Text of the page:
Restoration in CPS

Abolition & Justice, Education, Love

I’ve been reading, writing, thinking about schools as sites of love. Nationwide, districts are moving toward less punitive and more restorative approaches to school discipline. This shift comes at a time when the civil rights arms of the Department of Education and Department of Justice released guidance to districts about minimizing discriminatory and exclusionary discipline policies.

I’ve read comments complaining that humane approaches to discipline means ignoring misbehavior and allowing classrooms to deteriorate into chaos. This does not reflect the reality of schools that work to improve their climates nor the students and communities who are positively impacted by the changes.

Moving away from zero tolerance and other harsh discipline codes requires a multi-pronged approach including:

  • supporting teachers with classroom management,
  • helping faculty and staff unpack racial and ethnic stereotypes,
  • eliminating zero-tolerance policies which by definition ignore context and mediation,
  • regularly reviewing discipline policies for alignment with student achievement goals and common sense
  • reviewing discipline records for consistent application of policies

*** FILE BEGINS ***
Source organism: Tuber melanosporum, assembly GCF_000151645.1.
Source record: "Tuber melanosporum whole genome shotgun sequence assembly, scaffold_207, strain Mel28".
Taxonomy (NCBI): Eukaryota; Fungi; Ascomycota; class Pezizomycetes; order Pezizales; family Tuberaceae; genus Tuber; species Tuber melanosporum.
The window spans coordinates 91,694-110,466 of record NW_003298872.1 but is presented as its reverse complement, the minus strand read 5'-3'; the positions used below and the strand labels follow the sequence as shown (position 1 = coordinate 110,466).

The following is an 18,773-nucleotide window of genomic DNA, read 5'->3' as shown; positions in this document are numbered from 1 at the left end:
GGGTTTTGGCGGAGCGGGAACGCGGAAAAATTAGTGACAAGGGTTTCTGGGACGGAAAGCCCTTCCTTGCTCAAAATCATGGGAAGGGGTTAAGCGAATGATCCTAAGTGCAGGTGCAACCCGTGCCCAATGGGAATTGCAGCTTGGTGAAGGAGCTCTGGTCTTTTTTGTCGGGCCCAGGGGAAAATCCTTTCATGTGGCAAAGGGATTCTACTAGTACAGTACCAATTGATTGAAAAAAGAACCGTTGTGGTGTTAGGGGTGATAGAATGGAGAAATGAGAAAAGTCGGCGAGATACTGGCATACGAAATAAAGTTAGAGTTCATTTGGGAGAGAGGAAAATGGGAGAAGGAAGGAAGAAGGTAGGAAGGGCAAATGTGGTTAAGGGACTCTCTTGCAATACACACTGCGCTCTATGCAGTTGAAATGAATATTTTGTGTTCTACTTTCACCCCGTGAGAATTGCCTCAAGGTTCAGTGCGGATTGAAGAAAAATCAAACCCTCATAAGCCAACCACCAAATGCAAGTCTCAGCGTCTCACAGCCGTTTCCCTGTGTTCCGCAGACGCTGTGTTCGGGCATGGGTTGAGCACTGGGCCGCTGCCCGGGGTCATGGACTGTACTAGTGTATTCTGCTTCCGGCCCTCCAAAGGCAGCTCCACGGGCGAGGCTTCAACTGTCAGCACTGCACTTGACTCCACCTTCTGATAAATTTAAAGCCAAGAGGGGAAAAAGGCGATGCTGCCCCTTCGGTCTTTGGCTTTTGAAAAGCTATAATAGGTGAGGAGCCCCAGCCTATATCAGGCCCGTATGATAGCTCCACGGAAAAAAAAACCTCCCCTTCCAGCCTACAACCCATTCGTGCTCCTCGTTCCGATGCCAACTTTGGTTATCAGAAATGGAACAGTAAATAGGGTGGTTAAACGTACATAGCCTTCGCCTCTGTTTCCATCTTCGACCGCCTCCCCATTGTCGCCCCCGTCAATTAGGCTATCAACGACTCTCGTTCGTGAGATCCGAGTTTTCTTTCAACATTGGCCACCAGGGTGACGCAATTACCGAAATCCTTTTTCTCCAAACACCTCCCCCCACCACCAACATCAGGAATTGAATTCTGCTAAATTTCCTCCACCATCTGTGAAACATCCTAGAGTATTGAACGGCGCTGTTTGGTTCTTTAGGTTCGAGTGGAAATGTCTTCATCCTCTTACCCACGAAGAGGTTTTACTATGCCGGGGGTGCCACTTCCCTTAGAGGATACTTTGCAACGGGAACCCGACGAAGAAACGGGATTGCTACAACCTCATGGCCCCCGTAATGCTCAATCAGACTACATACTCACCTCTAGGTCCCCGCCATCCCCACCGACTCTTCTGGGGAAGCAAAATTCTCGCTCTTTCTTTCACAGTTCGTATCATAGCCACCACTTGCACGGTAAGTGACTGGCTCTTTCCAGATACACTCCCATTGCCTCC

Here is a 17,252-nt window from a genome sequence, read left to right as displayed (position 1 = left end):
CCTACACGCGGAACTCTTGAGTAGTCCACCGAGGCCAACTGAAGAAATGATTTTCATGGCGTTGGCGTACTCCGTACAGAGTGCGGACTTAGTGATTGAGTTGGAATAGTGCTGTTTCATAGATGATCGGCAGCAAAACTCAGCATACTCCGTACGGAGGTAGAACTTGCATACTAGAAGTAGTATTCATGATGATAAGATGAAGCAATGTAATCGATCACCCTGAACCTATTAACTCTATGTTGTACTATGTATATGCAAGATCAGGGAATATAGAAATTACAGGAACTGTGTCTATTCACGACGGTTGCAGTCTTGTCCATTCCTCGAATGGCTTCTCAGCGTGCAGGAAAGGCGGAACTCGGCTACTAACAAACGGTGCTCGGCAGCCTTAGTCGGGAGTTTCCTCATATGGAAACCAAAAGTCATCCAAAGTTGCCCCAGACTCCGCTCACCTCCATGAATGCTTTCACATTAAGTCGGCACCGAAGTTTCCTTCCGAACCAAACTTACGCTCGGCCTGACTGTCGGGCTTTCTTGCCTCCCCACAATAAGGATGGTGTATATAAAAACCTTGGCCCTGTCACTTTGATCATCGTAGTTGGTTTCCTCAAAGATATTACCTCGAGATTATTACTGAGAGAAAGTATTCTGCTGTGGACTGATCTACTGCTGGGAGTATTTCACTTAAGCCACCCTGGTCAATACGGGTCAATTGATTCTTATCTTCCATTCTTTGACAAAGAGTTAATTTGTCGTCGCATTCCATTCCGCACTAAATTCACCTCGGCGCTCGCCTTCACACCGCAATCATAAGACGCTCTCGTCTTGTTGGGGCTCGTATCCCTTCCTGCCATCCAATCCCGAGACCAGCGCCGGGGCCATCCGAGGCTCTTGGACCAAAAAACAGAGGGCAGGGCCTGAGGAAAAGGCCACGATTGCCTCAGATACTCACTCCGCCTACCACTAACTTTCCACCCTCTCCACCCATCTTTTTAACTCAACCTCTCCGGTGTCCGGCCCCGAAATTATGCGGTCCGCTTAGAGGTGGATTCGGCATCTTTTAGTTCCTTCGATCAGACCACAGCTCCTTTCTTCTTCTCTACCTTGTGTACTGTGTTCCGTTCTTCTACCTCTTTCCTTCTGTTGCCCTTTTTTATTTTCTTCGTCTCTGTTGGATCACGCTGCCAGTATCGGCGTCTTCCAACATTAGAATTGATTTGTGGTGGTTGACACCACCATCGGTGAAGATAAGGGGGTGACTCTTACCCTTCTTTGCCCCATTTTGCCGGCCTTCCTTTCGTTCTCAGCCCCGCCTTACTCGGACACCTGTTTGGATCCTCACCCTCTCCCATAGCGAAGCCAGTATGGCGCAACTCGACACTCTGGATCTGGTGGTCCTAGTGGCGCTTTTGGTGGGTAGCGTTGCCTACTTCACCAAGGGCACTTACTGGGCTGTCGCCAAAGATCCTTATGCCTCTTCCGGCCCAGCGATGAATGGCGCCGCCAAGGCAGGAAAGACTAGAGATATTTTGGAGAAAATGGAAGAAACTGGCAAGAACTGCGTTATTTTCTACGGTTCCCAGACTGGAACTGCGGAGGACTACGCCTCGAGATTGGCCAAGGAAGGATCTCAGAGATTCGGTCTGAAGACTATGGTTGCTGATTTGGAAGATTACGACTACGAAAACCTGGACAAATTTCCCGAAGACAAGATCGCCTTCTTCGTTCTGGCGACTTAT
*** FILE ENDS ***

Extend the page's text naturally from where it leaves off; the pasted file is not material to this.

• decriminalizing simple student misbehavior
  • devising thoughtful approaches to correct and redirect unwanted behaviors

Late last week, the Chicago Tribune published this piece about Chicago Public Schools (CPS) working toward restoration.

“Chicago Public Schools has one of the highest suspension and expulsion rates and the disproportionate use of suspensions,” {District chief} Byrd-Bennett said. “We are going to reverse that trend.”

Efforts are underway to collaborate with the privately run charter schools within the district, but challenges may be ahead:

The city’s charter schools have been criticized for pushing out troubled children with harsh discipline policies and fines. Charter leaders have maintained that tougher discipline has led to safer schools.

The Illinois Network of Charter Schools said in a written statement that it takes “very seriously” the use of appropriate discipline, and looks forward to collaborating with CPS to examine the issue. 

“Chicago charter public schools have a history of adopting proven and innovative approaches to creating a school culture that works to avoid the most punitive responses to behavior issues,” the statement said.

As I read this, I’m wondering about the relationship between “tougher discipline” and “innovative approaches” that “avoid the most punitive responses to behavior issues.” Tough is associated with punitive and retributive, not restorative.

Read the piece in full here.

The undoing of schools as prisons

Abolition & Justice, Education, Love

I have a post in draft form that pulls together a couple of recent articles related to schools as sites of love, but I didn’t want to let the day pass without sharing this piece from the Atlantic.